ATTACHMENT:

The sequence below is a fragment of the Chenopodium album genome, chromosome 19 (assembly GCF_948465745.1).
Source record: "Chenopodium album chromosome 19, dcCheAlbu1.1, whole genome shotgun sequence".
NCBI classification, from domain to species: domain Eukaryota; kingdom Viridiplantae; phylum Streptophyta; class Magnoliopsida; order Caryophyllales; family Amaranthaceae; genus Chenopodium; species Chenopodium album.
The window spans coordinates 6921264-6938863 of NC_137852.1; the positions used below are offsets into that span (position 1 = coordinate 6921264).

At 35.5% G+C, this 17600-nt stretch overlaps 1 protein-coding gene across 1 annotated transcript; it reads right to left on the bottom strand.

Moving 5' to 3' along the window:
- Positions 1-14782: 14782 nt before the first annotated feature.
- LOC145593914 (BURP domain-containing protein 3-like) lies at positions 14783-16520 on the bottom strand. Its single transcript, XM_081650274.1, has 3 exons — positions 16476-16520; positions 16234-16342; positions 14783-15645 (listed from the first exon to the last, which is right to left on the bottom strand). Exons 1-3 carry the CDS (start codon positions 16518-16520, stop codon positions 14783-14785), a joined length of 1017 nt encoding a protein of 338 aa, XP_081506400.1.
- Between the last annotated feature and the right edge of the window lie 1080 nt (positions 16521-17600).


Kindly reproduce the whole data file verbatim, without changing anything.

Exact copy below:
The sequence below is a fragment of the Chenopodium album genome, chromosome 19 (assembly GCF_948465745.1).
Source record: "Chenopodium album chromosome 19, dcCheAlbu1.1, whole genome shotgun sequence".
NCBI classification, from domain to species: domain Eukaryota; kingdom Viridiplantae; phylum Streptophyta; class Magnoliopsida; order Caryophyllales; family Amaranthaceae; genus Chenopodium; species Chenopodium album.
The window spans coordinates 6921264-6938863 of NC_137852.1; the positions used below are offsets into that span (position 1 = coordinate 6921264).

At 35.5% G+C, this 17600-nt stretch overlaps 1 protein-coding gene across 1 annotated transcript; it reads right to left on the bottom strand.

Moving 5' to 3' along the window:
- Positions 1-14782: 14782 nt before the first annotated feature.
- LOC145593914 (BURP domain-containing protein 3-like) lies at positions 14783-16520 on the bottom strand. Its single transcript, XM_081650274.1, has 3 exons — positions 16476-16520; positions 16234-16342; positions 14783-15645 (listed from the first exon to the last, which is right to left on the bottom strand). Exons 1-3 carry the CDS (start codon positions 16518-16520, stop codon positions 14783-14785), a joined length of 1017 nt encoding a protein of 338 aa, XP_081506400.1.
- Between the last annotated feature and the right edge of the window lie 1080 nt (positions 16521-17600).